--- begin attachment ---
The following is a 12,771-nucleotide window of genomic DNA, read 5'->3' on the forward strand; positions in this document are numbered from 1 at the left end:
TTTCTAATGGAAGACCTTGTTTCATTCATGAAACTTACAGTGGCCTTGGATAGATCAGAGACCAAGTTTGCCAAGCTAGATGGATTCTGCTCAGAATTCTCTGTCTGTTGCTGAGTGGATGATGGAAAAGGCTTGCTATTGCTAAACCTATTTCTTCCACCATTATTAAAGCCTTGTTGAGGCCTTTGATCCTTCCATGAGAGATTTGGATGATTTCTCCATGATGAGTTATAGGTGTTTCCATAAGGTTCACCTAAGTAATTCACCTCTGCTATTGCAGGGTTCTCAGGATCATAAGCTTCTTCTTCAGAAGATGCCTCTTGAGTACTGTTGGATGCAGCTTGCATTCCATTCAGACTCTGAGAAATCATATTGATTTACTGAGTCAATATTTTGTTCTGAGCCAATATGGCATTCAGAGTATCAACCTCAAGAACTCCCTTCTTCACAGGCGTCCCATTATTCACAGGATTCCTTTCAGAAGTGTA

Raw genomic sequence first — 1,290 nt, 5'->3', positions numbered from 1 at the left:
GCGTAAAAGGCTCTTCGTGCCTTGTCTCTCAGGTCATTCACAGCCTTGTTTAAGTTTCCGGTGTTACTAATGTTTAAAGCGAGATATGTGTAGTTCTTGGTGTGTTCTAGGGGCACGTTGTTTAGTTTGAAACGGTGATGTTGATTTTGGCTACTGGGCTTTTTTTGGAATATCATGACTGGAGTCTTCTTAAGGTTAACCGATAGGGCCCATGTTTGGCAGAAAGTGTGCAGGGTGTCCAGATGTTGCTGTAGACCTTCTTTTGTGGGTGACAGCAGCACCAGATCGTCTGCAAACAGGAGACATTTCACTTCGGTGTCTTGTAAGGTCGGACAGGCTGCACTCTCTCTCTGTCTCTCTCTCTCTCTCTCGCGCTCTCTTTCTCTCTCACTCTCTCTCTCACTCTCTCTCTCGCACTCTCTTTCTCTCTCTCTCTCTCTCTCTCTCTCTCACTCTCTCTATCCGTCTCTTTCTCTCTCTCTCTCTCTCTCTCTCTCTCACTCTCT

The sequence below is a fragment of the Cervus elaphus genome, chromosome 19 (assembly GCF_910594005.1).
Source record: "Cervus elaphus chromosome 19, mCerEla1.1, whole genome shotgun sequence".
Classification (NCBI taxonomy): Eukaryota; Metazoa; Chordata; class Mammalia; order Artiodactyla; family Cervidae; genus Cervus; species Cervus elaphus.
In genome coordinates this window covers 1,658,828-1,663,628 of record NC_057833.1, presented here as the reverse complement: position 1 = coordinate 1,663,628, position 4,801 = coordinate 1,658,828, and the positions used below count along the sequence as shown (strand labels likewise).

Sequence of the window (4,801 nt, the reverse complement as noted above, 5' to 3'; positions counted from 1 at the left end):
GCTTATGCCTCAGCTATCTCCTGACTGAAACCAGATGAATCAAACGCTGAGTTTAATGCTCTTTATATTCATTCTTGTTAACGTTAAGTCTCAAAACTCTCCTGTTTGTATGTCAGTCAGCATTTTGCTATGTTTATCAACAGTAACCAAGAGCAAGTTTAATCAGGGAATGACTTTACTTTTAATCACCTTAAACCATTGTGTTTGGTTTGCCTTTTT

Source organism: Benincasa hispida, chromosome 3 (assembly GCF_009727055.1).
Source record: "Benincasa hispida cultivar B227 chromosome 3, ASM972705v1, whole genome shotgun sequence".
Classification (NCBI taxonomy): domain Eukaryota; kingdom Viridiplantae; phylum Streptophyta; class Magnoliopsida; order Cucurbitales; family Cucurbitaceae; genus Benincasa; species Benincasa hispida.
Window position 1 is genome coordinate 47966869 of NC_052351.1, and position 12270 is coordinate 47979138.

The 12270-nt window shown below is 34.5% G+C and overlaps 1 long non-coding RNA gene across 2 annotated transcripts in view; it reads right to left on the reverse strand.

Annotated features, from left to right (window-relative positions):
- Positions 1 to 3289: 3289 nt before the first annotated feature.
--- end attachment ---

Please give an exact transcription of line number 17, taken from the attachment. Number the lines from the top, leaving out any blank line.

- Positions 1 to 3289: 3289 nt before the first annotated feature.